Recently, much attention has been focused on the state of the U.S. military’s arsenal of small arms. After the announcement and subsequent cancellation of the U.S. Army’s 7.62 Interim Combat Service Rifle project, many were left wondering what the U.S. Army’s actual plan was for a future service rifle. One possible answer was demonstrated at the AUSA 2017 by Textron: the use of Cased Telescoped Ammunition (CTA) technology in small arms.
Unlike the use of CTA in vehicular autocannons, CTA in small arms is a rather recent development. While some early cartridge designs could technically be considered CTA (one example is the 7.62×38mmR ammunition used in the Russian M1895 revolver), these early designs did not have many benefits that modern CTA technology provides. During the Cold War, small-arms development mostly focused on caseless ammunition. This lead eventually to the H&K G11, a rifle that used caseless telescoped ammunition. The G11 participated in the U.S. Army’s Advanced Combat Rifle program and was accepted into service in the Bundeswehr. However, the G11 fell victim to budget cuts following the reunification of Germany, and not many military attempts to pursue caseless ammunition have happened since.
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Enter the Lightweight Small Arms Technologies (LSAT) program. At first, LSAT was simply an attempt to design lighter-weight small arms. Eventually, due to conflicts with the XM8 program, the LSAT program’s scope was limited to light machine guns. While LSAT briefly attempted to use caseless technology to achieve this goal, they eventually settled on the use of CTA. The LSAT program (which focused on 5.56) then became the Cased Telescoped Small Arms Systems (CTSAS) program in 2016. This also expanded the scope of the project to include other calibers. Currently, the CTSAS program, run by Textron, has successfully produced a line of polymer-cased and linked CTA, along with a series of belt-fed machine guns and magazine-fed carbines that fire this ammunition. The ammunition is at technology-readiness level 7, which means it has undergone various environmental durability and endurance tests.
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So what benefits does CTA have in small arms? The primary selling point for CTSAS CTA is, true to its name, a 41 percent weight reduction and 12 percent volume reduction compared to conventional ammunition. The CTSAS machine gun design itself also weighs less, with the 7.62mm variant weighing in at 14.5 pounds, compared to 21.8 pounds for the M240L, the Army’s current lightweight 7.62 machine gun, and 18.1 pounds for the PKP Pecheneg, the Russian military’s current 7.62 machine gun. The LMG also has reduced risk of cookoff, due to the chamber being separated from the barrel. In addition, the CTSAS CTA rounds use compacted propellant, which has better burn characteristics and takes up less case volume compared to traditional loose propellant. (Other CTA rounds, including those used in the CT40, are known to use loose propellant.) The round design also incorporates an end cap that forces the round into alignment with the barrel. This mitigates the possible problem of the round “anviling” into the barrel and rifling, and causing excess barrel wear. Another theoretical advantage for polymer CTA ammunition is reduced round cost, due to the smaller amounts of material and energy required to create each round; however, this has yet to be seen, due to economies of scale. The CTA round and LMG design have proven versatile, with 5.56-millimeter and 7.62-millimeter versions of the CTSAS machine guns and CTA being produced and tested. CTA has also been produced in a new 6.5 caliber, which is purported to have superior ballistics to current calibers.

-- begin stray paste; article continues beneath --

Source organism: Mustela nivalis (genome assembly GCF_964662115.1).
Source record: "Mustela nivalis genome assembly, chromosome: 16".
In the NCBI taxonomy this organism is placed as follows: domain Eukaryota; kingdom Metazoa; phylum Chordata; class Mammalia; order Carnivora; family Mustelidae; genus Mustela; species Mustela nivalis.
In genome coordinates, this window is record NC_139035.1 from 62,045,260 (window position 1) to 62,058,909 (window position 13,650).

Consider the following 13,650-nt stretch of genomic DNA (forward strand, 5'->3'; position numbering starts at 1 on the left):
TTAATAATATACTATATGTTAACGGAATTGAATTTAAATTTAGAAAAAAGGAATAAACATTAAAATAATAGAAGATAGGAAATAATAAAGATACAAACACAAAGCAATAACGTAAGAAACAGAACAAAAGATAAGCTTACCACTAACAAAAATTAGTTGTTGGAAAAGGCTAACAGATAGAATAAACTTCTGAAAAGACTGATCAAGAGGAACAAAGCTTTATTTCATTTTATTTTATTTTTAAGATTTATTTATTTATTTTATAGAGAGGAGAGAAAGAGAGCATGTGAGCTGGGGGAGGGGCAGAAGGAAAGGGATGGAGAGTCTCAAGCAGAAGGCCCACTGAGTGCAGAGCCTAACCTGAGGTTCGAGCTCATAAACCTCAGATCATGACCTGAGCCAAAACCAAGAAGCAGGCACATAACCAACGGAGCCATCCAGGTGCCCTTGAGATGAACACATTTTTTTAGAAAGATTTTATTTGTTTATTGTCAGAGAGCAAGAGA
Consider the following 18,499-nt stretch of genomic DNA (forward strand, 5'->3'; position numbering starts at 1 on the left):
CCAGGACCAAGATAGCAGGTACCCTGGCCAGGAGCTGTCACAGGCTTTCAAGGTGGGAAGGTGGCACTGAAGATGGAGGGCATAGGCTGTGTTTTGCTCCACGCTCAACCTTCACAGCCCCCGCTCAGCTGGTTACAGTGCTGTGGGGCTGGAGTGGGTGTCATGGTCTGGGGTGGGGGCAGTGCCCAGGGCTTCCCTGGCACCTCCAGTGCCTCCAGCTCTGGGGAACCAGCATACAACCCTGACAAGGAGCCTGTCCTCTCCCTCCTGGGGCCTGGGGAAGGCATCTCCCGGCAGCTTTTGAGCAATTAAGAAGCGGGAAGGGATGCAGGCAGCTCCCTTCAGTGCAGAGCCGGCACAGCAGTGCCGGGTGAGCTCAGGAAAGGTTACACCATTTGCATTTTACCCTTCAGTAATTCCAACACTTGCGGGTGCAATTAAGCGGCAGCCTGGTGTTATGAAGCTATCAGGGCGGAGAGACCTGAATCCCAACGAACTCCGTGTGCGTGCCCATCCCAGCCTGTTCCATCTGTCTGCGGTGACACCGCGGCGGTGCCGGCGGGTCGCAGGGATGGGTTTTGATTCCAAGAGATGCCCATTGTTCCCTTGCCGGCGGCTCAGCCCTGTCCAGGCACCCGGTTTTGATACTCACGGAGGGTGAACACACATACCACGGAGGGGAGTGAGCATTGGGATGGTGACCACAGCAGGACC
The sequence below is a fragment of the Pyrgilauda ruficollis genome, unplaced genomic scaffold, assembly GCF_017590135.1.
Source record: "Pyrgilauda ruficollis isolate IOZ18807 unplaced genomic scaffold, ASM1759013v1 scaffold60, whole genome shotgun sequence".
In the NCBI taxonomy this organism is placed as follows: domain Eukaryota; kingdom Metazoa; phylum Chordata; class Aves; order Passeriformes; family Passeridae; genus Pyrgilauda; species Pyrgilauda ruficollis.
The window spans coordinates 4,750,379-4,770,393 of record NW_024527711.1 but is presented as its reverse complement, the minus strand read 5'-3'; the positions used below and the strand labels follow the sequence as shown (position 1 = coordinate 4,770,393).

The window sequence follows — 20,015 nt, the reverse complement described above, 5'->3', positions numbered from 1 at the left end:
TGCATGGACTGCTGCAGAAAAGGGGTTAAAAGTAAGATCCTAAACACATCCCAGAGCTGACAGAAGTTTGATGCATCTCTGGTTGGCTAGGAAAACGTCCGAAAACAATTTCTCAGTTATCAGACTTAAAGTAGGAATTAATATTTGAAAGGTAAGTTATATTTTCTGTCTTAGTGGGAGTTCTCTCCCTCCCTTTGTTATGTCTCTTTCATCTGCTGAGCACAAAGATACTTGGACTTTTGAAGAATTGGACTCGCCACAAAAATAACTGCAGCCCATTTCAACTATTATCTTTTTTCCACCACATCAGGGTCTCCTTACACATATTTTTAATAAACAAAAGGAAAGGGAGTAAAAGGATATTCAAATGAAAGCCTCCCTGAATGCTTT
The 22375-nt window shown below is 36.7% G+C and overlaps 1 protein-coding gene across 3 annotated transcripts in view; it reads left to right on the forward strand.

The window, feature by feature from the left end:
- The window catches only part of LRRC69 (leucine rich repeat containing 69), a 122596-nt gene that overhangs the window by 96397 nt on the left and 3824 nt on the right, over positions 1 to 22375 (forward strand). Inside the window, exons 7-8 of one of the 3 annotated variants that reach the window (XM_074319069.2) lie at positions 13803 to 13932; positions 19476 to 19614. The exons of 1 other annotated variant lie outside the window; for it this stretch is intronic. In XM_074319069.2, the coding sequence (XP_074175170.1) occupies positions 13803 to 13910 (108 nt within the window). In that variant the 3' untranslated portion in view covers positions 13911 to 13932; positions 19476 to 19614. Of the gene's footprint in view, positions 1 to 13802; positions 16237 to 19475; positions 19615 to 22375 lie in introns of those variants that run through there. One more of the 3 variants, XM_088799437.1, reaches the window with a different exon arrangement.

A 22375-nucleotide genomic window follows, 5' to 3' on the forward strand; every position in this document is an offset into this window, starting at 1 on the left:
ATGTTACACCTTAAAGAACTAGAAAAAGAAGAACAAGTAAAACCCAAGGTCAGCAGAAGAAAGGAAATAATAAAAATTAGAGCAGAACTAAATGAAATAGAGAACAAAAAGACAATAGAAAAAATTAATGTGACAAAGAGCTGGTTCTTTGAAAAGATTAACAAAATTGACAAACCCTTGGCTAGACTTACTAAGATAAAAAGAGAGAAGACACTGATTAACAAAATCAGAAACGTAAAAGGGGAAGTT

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The primary problem that is preventing widespread adoption of CTSAS small-arms technology is one of systemic inertia. Given how hard it is for the U.S. military to standardize on a single rifle magazine, the prospect of switching over to entirely new guns, ammunition links and ammunition is incredibly daunting. This is an up-front cost that the U.S. military is unlikely to be willing to pay at this moment, for the limited gains CTSAS technology provides. CTSAS technology also “breaks the rules” about how one can traditionally think about small arms. Early versions of the CTSAS carbine that fed from a magazine couldn’t be reloaded until the magazine was empty. Indeed, the optimal feeding configuration for any CTSAS weapon is belt feeding. However, the idea of issuing every soldier a belt-fed rifle is a hard pill to swallow for some who assume belt-fed weapons will always take more time to reload than magazine-fed weapons. CTSAS also is not fully mature in its carbine versions, which still weigh more than the current standard-issue M4 Carbine.
Overall, CTA in small arms is a promising technology that could significantly reduce the weight that a soldier carries into battle, while also providing other minor benefits. However, it’s unclear whether this is enough of an improvement for the U.S. military to adopt it.
The author would like to thank Nathaniel F. at thefirearmblog.com for the informative series of interviews with Kori Phillips.
Charlie Gao studied political and computer science at Grinnell College and is a frequent commentator on defense and national-security issues.
Image: Flickr / U.S. Army